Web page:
A couple of weekends ago we visited the AAC to see the current crop of solo shows. A mixed bag, perhaps, but some interesting work. I captured some images of things that caught my eye:
Erin Williams, a Philadelphia artist, creates faux museum displays for the fictitious creations of her great-grandmother, Minnie Eureka Young, who, according to Williams, invented large, fantastic Victorian-era medical devices made of brass, copper, and wood.
Williams' work interested me quite a bit. These sculptures were far more intriguing than the associated photographs and prints (I think there were prints), but I do like that she has contributed supplemental materials to the sculptures. It creates a more interesting "story."
The room in which the work was installed did little to help the sculptures (see the electrical outlets in the second image for an example) but there's not much to be done about that.
Jeremy Drummond, a Richmond-based, Canadian-born artist, illustrates the unlikely intersection of the dreams of developers and those of the people who eventually occupy their pre-planned communities through video portraits, lists of accepted and rejected street name proposals, and aluminum panels painted in colors from the Martha Stewart living collection.
This artist certainly made the most of being given the prime gallery at AAC. So much of this work seemed redundant, but I doubt it's a stretch to think that was at least partially the goal given the subject matter. For more on Drummond's body of work, read this essay. It appears that essentially the same group of work was exhibited at Drake University in 2006.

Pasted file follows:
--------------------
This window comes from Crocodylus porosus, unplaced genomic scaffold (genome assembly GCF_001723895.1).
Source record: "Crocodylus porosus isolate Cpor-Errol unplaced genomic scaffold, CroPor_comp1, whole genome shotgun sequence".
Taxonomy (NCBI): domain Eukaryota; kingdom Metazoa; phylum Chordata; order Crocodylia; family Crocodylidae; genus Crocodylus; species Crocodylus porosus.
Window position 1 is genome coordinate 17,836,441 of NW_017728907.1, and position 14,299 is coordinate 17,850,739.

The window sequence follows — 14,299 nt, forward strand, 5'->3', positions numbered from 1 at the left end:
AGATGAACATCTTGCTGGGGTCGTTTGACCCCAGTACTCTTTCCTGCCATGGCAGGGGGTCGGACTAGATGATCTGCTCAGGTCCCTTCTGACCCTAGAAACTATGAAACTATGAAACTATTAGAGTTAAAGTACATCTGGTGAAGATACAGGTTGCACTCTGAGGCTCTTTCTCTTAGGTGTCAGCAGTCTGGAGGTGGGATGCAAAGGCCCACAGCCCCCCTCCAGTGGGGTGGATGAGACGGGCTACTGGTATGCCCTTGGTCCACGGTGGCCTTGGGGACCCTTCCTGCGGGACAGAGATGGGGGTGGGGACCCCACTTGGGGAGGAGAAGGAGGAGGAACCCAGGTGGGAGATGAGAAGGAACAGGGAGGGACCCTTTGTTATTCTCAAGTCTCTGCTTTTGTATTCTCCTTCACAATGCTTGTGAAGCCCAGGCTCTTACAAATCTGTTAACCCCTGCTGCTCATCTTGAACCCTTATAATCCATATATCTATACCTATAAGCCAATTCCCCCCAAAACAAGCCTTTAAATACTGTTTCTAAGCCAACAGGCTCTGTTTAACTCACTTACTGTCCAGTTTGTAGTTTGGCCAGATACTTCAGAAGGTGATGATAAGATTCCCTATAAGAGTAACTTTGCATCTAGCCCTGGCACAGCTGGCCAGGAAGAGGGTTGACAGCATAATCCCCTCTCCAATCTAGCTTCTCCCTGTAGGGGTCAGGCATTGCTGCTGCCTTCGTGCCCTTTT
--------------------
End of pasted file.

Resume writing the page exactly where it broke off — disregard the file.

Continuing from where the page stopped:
Jennifer Mattingly, a Kensington, Maryland artist, meticulously constructs tiny playful dioramas out of matchboxes often recalling early modernist work by Joseph Cornell, or collage novels by Max Ernst. Both the matchboxes themselves and large photographic prints of them will be on display.
These matchbook sculpture-meets-collage pieces were incredibly cute and playful, and I enjoyed them very much. Like Williams' installation, Mattingly included enlarged photos of the matchbooks in the show to supplement the real thing. Several works had sold for mid-three figures... quite good on a square (or cubic?) inch basis.
Laure Drogoul, a Sondheim Prize winner, orchestrates all sorts of curious happenings and installations - from performances with amplified knitting orchestras, to devices with which to sing to - and possibly charm vitrines full of earthworms, to a traveling museum of smells called The Olfactory Factory. For this show, the Baltimore artist conducts a video seance, calling out to the civil war dead in nearby Arlington Cemetery.
Drogoul has built a reputation of making art that freaks you the hell out. Knowing this, I was most interested in seeing the AAC installation. Sure enough, Drogoul delivers the freaky goods. Stacey had to leave the room due to the energy present and I just stood there with my jaw dropped. I'm not sure what Drogoul is getting at with this work, but the experience itself is memorable. I won't soon forget it. This is the solo show that makes a trip to the AAC worthwhile.
There are two other solo shows at AAC but I neglected to snap any pictures of them. Here are the summaries for them:
Jacklyn Brickman makes installations that resemble science museum displays and illustrate relationships between people, food, corporations, and chemistry. Here the Newark, Delaware-based artist focuses her attention on corn, a crop that's been redesigned by scientists into a super-starchy alien foodstuff.
Jennifer Fleming's Poems: Public Places series examines roadside developments along interstate highways. The Baltimore artist takes 4 X 6 photos of chain restaurants, convenience stores, and other signs of workaday ugliness along Route 1, then cuts these pictures and assembles them by hand into long, panoramic collages. These "poems" are also offered for sale as refrigerator magnets, postcards, and other ironic souvenirs commemorating sprawl.